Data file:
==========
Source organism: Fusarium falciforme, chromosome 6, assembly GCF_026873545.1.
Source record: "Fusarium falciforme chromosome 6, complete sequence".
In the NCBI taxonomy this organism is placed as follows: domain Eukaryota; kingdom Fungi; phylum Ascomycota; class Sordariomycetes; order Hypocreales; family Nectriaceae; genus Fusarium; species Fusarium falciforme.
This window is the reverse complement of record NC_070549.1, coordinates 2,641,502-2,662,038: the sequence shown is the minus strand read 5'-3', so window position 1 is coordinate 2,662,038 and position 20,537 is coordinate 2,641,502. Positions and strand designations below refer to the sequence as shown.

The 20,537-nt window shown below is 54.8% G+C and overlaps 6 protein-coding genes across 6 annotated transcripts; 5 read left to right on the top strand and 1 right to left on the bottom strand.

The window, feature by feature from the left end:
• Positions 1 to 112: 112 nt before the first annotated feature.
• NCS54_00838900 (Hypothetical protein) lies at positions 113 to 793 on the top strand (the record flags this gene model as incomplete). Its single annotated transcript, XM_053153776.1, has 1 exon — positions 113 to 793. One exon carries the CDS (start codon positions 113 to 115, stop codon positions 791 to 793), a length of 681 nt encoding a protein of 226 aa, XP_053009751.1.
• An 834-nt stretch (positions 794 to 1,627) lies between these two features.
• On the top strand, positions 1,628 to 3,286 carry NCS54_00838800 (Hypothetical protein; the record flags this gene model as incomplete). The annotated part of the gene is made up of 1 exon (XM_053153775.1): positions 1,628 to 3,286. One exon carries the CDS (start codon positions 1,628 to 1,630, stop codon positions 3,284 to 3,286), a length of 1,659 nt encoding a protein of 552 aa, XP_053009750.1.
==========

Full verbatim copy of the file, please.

Source organism: Fusarium falciforme, chromosome 6, assembly GCF_026873545.1.
Source record: "Fusarium falciforme chromosome 6, complete sequence".
In the NCBI taxonomy this organism is placed as follows: domain Eukaryota; kingdom Fungi; phylum Ascomycota; class Sordariomycetes; order Hypocreales; family Nectriaceae; genus Fusarium; species Fusarium falciforme.
This window is the reverse complement of record NC_070549.1, coordinates 2,641,502-2,662,038: the sequence shown is the minus strand read 5'-3', so window position 1 is coordinate 2,662,038 and position 20,537 is coordinate 2,641,502. Positions and strand designations below refer to the sequence as shown.

The 20,537-nt window shown below is 54.8% G+C and overlaps 6 protein-coding genes across 6 annotated transcripts; 5 read left to right on the top strand and 1 right to left on the bottom strand.

The window, feature by feature from the left end:
• Positions 1 to 112: 112 nt before the first annotated feature.
• NCS54_00838900 (Hypothetical protein) lies at positions 113 to 793 on the top strand (the record flags this gene model as incomplete). Its single annotated transcript, XM_053153776.1, has 1 exon — positions 113 to 793. One exon carries the CDS (start codon positions 113 to 115, stop codon positions 791 to 793), a length of 681 nt encoding a protein of 226 aa, XP_053009751.1.
• An 834-nt stretch (positions 794 to 1,627) lies between these two features.
• On the top strand, positions 1,628 to 3,286 carry NCS54_00838800 (Hypothetical protein; the record flags this gene model as incomplete). The annotated part of the gene is made up of 1 exon (XM_053153775.1): positions 1,628 to 3,286. One exon carries the CDS (start codon positions 1,628 to 1,630, stop codon positions 3,284 to 3,286), a length of 1,659 nt encoding a protein of 552 aa, XP_053009750.1.